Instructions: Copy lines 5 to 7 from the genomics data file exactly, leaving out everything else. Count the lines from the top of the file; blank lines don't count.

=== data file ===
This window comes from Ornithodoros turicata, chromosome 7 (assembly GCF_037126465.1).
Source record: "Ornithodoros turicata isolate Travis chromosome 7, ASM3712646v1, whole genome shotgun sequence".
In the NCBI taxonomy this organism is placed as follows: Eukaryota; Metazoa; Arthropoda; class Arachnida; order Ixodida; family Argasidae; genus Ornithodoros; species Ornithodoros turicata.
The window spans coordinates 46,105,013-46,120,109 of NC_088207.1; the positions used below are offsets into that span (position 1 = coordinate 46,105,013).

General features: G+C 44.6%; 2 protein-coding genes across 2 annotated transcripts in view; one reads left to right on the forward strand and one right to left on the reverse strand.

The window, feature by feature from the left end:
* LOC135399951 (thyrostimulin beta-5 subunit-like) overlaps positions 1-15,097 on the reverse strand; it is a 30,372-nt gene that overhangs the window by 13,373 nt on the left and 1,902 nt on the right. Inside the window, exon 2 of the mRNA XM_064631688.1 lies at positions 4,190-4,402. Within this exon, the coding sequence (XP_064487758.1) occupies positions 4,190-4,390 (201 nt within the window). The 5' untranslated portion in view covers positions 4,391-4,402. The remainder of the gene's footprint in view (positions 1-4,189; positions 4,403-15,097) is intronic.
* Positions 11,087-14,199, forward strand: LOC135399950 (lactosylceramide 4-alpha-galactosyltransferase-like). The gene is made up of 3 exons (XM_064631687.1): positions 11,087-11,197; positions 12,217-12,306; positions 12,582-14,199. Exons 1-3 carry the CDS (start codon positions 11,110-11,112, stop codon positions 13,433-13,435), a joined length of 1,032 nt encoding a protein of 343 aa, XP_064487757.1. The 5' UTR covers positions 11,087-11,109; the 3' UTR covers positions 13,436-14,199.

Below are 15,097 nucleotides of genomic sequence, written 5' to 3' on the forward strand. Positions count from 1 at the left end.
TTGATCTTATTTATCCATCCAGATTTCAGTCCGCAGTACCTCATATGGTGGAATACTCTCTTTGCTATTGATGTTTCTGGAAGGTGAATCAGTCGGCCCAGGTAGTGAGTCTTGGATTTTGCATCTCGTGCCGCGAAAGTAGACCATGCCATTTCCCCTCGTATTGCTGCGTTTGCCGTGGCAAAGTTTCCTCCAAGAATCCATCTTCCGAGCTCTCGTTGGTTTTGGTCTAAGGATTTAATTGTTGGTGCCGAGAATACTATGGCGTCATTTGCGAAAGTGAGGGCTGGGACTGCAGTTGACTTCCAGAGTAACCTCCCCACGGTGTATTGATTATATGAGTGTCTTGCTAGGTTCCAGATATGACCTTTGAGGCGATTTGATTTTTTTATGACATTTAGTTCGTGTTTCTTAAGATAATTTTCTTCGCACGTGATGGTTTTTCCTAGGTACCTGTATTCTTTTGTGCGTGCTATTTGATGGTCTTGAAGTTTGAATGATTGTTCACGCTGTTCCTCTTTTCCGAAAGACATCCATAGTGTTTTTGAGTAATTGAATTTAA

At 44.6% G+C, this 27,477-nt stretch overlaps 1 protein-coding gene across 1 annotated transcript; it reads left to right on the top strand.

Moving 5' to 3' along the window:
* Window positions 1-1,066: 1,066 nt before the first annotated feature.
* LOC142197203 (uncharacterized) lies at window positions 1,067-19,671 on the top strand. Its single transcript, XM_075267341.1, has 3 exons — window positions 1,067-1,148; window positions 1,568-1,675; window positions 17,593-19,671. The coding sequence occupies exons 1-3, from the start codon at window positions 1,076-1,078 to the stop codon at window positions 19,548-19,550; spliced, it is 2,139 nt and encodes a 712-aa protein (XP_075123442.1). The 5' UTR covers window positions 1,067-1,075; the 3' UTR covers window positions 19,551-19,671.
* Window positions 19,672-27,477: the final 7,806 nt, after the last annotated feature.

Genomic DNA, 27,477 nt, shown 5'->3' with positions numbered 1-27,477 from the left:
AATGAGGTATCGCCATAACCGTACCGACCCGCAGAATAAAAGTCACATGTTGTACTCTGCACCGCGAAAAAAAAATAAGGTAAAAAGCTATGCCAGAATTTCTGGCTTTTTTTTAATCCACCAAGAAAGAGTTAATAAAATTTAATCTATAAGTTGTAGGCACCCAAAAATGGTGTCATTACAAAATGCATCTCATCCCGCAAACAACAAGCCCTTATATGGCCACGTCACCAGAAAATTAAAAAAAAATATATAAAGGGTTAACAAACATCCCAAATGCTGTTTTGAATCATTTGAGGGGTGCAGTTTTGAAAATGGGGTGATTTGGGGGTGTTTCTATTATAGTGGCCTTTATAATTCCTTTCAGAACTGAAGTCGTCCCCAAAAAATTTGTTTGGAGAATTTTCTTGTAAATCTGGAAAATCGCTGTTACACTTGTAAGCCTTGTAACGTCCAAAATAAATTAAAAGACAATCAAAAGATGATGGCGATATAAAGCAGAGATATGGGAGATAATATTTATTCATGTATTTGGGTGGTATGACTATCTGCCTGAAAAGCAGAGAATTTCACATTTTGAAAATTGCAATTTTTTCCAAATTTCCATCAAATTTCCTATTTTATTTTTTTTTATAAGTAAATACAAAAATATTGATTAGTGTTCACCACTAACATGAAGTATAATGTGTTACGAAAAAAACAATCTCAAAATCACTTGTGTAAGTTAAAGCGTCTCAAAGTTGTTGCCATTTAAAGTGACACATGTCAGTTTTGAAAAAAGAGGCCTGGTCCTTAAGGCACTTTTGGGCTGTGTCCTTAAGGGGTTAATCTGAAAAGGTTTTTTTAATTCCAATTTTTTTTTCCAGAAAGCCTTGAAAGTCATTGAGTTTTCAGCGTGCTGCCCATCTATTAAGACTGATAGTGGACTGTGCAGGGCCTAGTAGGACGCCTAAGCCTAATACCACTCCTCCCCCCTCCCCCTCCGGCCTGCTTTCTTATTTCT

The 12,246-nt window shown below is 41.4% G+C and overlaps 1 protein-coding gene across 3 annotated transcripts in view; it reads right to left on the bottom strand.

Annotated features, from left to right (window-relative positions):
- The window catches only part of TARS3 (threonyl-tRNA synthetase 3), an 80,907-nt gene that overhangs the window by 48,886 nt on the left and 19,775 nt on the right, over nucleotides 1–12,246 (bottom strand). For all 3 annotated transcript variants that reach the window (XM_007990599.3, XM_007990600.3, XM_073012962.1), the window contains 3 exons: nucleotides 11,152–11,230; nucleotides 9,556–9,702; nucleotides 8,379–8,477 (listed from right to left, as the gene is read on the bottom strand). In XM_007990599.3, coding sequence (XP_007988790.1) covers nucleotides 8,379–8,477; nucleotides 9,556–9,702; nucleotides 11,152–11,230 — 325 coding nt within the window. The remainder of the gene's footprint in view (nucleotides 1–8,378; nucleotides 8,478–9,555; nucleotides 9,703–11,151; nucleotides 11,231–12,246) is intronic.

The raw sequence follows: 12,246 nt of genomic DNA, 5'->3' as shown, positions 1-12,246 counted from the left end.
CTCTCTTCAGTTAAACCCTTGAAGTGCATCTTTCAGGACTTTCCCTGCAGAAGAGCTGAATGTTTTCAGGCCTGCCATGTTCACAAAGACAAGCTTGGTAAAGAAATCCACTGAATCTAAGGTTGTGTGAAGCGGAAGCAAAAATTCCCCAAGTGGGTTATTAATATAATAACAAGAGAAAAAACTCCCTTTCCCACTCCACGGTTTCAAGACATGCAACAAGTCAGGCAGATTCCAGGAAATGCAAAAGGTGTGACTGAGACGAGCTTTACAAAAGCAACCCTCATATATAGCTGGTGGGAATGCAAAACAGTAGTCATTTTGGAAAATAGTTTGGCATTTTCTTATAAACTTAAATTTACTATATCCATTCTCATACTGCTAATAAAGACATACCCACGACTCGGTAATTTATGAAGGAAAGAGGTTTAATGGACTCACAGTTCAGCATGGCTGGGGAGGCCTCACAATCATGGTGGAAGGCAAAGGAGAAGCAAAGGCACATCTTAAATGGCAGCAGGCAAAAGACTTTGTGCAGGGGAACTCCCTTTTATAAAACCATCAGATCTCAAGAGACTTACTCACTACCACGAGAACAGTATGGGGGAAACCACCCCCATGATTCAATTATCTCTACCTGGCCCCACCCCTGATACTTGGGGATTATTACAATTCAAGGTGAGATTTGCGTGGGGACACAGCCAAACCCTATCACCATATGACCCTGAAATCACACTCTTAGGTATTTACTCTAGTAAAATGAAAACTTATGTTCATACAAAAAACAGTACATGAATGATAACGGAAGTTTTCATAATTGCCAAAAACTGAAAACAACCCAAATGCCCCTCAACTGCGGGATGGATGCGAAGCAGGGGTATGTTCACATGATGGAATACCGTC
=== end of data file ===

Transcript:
General features: G+C 44.6%; 2 protein-coding genes across 2 annotated transcripts in view; one reads left to right on the forward strand and one right to left on the reverse strand.

The window, feature by feature from the left end:
* LOC135399951 (thyrostimulin beta-5 subunit-like) overlaps positions 1-15,097 on the reverse strand; it is a 30,372-nt gene that overhangs the window by 13,373 nt on the left and 1,902 nt on the right. Inside the window, exon 2 of the mRNA XM_064631688.1 lies at positions 4,190-4,402. Within this exon, the coding sequence (XP_064487758.1) occupies positions 4,190-4,390 (201 nt within the window). The 5' untranslated portion in view covers positions 4,391-4,402. The remainder of the gene's footprint in view (positions 1-4,189; positions 4,403-15,097) is intronic.